Using eHealth to Expand Access to Cognitive Behavioral Therapy for Insomnia in Hispanic Primary Care Patients (New York)

Project Details - Ongoing

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Summary:

Chronic insomnia is a significant public health burden and is associated with increased morbidity, mortality, and high economic costs. Insomnia affects over 30 million US adults, most of whom seek care in the primary care setting. While Hispanics are at greater risk for insomnia than Whites, access to the recommended first-line treatment, cognitive behavioral therapy for insomnia (CBT-I), is limited. Lack of qualified bilingual behavioral providers and high costs are two key factors that limit access. Advances in self-guided electronic health (eHealth) treatments represent an innovative and scalable means to address mental health care disparities; however, its implementation in underserved communities has not been implemented.

This project will evaluate the effectiveness of the Spanish-language version of a self-guided, eHealth CBT-I course versus a culturally adapted version. This is an interactive and tailored web- and mobile-based program modeled on the primary tenets of face-to-face CBT-I, which have demonstrated effectiveness at reducing insomnia symptoms. Participants will be recruited from primary care practices within the diverse New York Presbyterian Hospital System.

The specific aims of the project are as follows:

  • To examine the effectiveness of a culturally adapted online CBT-I program compared to enhanced usual care. 
  • To identify organizational, patient, and provider barriers and facilitators to implementation of the adapted CBT-I eHealth intervention. 
  • To determine the cost-effectiveness of delivering the adapted eHealth CBT-I intervention versus enhanced usual care in the primary care setting. 

By leveraging recent advances in eHealth and capitalizing on the increasing rates of Internet use among Hispanic adults, this study has the potential to expand access to evidence-based alternatives to pharmacotherapy for the management of chronic insomnia, and to narrow existing racial and ethnic disparities in access to high-quality behavioral health care for primary care patients. Researchers hypothesize that the adapted CBT-I eHealth intervention will result in improved Insomnia Severity Index scores, and that it will result in greater improvements in quality of life. Findings will identify viable implementation strategies for the successful integration of an eHealth version of CBT-I into the primary care setting and may have implications for other use cases involving the implementation of such interventions in Spanish-speaking patients.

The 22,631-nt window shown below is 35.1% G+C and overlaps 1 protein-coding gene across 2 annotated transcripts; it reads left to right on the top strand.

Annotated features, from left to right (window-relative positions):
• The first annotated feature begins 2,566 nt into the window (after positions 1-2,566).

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Using eHealth to Expand Access to Behavioral Healthcare for non–English-Proficient Hispanic Patients

Key Finding and Impact

Adoption of this research will expand access to evidence-based alternatives to medication for the management of chronic insomnia and may narrow existing racial and ethnic disparities in access to high quality behavioral health care for patients.

Access to behavioral healthcare is often a challenge but is even more difficult for non–English-proficient patients to find bilingual behavioral providers who understand how culture affects patients’ interactions with the healthcare system. While cognitive behavioral therapy for insomnia (CBT-I) is an evidence-based alternative to medication, access is limited because of the lack of qualified bilingual behavioral health providers.

Cultural adaptation is the systematic process of modifying and adapting the intervention by integrating cultural components that align with patients’ worldview. Beyond language adaptations, it includes “deep structure” cultural adaptations such as changing examples to make them culturally relevant and avoiding Spanish-language regionalisms.

Developing a cultural adaptation of an interactive digital program to deliver cognitive behavioral therapy for insomnia.

Dr. Carmela Alcantara, from Columbia University, is conducting research with non–English-proficient Hispanic patients with insomnia and behavioral health providers to develop a cultural adaptation of an existing digital CBT-I program. This intervention is an interactive program that can be delivered via tablet, smartphone, or computer that has been effective at reducing insomnia symptoms and co-occurring psychological symptoms.

Dr. Alcantara and her research team will conduct a randomized controlled trial with non–English-proficient Hispanic patients with chronic insomnia that compares the effectiveness of the culturally adapted digital version of CBT-I with enhanced usual care on reduction of insomnia symptoms.

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